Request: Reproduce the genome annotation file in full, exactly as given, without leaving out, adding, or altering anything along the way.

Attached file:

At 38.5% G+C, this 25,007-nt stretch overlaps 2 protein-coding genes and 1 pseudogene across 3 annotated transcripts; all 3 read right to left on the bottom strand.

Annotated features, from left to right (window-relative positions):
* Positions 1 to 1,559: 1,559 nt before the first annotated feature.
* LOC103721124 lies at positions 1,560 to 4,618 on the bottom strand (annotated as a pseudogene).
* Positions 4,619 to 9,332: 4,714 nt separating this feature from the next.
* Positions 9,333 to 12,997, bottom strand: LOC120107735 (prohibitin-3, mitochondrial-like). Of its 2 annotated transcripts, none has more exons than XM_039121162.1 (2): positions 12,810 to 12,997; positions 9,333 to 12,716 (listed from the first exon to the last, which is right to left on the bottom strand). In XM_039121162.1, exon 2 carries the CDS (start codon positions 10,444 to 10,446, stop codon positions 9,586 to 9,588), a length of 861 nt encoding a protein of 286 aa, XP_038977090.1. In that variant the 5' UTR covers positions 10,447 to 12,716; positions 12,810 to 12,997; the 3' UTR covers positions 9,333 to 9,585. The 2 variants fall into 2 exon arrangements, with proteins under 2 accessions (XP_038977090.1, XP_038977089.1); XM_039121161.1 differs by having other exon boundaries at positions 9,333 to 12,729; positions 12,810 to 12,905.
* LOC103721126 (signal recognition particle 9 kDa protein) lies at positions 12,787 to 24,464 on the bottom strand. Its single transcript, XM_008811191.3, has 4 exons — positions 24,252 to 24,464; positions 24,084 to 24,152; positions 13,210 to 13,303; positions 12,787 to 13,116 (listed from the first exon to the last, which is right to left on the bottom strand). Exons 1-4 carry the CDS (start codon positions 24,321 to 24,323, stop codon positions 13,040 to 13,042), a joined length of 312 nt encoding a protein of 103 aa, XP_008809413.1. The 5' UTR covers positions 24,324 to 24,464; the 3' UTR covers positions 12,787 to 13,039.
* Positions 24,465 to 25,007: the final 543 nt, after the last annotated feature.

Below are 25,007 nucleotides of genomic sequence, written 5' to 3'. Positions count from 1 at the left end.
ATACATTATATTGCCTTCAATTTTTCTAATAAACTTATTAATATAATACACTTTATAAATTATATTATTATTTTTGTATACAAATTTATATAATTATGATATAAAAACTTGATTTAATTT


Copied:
At 38.5% G+C, this 25,007-nt stretch overlaps 2 protein-coding genes and 1 pseudogene across 3 annotated transcripts; all 3 read right to left on the bottom strand.

Annotated features, from left to right (window-relative positions):
* Positions 1 to 1,559: 1,559 nt before the first annotated feature.
* LOC103721124 lies at positions 1,560 to 4,618 on the bottom strand (annotated as a pseudogene).
* Positions 4,619 to 9,332: 4,714 nt separating this feature from the next.
* Positions 9,333 to 12,997, bottom strand: LOC120107735 (prohibitin-3, mitochondrial-like). Of its 2 annotated transcripts, none has more exons than XM_039121162.1 (2): positions 12,810 to 12,997; positions 9,333 to 12,716 (listed from the first exon to the last, which is right to left on the bottom strand). In XM_039121162.1, exon 2 carries the CDS (start codon positions 10,444 to 10,446, stop codon positions 9,586 to 9,588), a length of 861 nt encoding a protein of 286 aa, XP_038977090.1. In that variant the 5' UTR covers positions 10,447 to 12,716; positions 12,810 to 12,997; the 3' UTR covers positions 9,333 to 9,585. The 2 variants fall into 2 exon arrangements, with proteins under 2 accessions (XP_038977090.1, XP_038977089.1); XM_039121161.1 differs by having other exon boundaries at positions 9,333 to 12,729; positions 12,810 to 12,905.
* LOC103721126 (signal recognition particle 9 kDa protein) lies at positions 12,787 to 24,464 on the bottom strand. Its single transcript, XM_008811191.3, has 4 exons — positions 24,252 to 24,464; positions 24,084 to 24,152; positions 13,210 to 13,303; positions 12,787 to 13,116 (listed from the first exon to the last, which is right to left on the bottom strand). Exons 1-4 carry the CDS (start codon positions 24,321 to 24,323, stop codon positions 13,040 to 13,042), a joined length of 312 nt encoding a protein of 103 aa, XP_008809413.1. The 5' UTR covers positions 24,324 to 24,464; the 3' UTR covers positions 12,787 to 13,039.
* Positions 24,465 to 25,007: the final 543 nt, after the last annotated feature.

Below are 25,007 nucleotides of genomic sequence, written 5' to 3'. Positions count from 1 at the left end.
ATACATTATATTGCCTTCAATTTTTCTAATAAACTTATTAATATAATACACTTTATAAATTATATTATTATTTTTGTATACAAATTTATATAATTATGATATAAAAACTTGATTTAATTT